Today in #OpenGov 10/8/2014


Keep reading for today’s look at #OpenGov news, events, and analysis including more problems with government accessing its own data, a new tool to track bike accidents, and more.

A newspaper with the headline Open Gov

National News

  • It’s not a bad episode of the West Wing, it’s merely a misadventure in Federal technology procurement. The government may end up paying a bankrupt contractor more than $14 million to ensure that and FPDS-NG don’t disappear. The contractor essentially owns these systems and the government is trying to buy them back. (Washington Business Journal)
  • Congress is locked in a battle with investigators looking into allegations of insider trading involving a top aide on the House Ways and Means Committee. The STOCK Act may have significant implications on the case in question. (National Journal)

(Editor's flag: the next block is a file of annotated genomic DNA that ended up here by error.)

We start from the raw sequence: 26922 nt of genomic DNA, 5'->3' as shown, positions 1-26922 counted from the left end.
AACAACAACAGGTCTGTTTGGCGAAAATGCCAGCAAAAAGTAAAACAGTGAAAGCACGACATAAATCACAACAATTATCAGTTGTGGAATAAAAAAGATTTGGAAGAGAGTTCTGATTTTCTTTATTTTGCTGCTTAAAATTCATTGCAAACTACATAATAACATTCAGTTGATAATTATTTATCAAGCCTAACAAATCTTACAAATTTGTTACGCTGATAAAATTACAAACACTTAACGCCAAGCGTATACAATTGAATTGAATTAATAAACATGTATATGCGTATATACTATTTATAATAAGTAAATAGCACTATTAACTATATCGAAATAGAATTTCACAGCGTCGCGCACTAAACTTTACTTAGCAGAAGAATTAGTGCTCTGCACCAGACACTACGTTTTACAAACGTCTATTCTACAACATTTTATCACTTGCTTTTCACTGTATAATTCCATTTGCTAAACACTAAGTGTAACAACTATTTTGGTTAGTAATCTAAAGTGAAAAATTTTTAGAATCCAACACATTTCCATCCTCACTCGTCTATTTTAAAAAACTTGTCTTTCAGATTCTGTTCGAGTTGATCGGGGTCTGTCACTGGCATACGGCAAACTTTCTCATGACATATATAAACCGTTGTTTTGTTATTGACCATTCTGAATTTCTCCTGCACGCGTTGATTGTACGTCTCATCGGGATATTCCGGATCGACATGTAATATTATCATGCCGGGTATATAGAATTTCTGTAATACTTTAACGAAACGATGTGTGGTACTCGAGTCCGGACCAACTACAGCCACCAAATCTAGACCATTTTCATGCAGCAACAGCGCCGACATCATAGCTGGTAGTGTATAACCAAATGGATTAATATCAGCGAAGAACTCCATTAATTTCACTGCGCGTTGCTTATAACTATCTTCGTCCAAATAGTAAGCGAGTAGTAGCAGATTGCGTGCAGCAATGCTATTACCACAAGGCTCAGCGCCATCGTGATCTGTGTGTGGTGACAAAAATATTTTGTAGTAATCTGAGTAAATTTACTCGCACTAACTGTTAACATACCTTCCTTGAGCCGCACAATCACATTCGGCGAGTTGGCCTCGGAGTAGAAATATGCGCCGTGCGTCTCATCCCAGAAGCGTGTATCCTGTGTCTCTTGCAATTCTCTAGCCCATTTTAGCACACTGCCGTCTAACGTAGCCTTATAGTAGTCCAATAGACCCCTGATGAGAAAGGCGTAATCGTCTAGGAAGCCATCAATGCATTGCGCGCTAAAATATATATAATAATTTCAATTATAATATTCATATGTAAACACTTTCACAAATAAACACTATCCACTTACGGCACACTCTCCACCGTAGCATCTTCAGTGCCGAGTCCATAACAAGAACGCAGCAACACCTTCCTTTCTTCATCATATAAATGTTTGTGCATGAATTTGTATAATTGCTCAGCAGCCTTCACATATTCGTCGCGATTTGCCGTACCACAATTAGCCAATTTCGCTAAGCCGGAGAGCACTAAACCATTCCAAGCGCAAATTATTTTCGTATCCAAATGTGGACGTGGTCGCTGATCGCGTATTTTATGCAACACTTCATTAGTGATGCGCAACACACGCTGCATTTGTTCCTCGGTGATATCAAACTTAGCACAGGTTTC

• A challenge to the FBI’s use of “National Security Letters” to conduct warrant-less searches of electronic data, as well as the gag orders that keep the companies served with the letters from going public, is going before the 9th Circuit Court of Appeals. (National Journal)


  • Open Knowledge and the Open Definition Advisory Council announced version 2.0 of the Open Definition, which is intended to to support the open data ecosystem by setting out principles for openness in data and content. (Open Knowledge)
  • Collideoscope is a new tool from mySociety designed to track bike accidents and near-misses in an attempt to improve the amount of data on such incidents available in the UK. (mySociety)

State and Local News

  • Chuck Reed, the Mayor of San Jose California, argues that open government makes it easier for tough fiscal decisions to be made by allowing citizens to fully engage and understand complicated policy decisions. (Governing)
  • Los Angeles has its first chief data officer in Abhi Nemani. One of his main goals will be connecting the public with LA’s growing data resources. (Bedrosian Center)

Events Today

Events This Week

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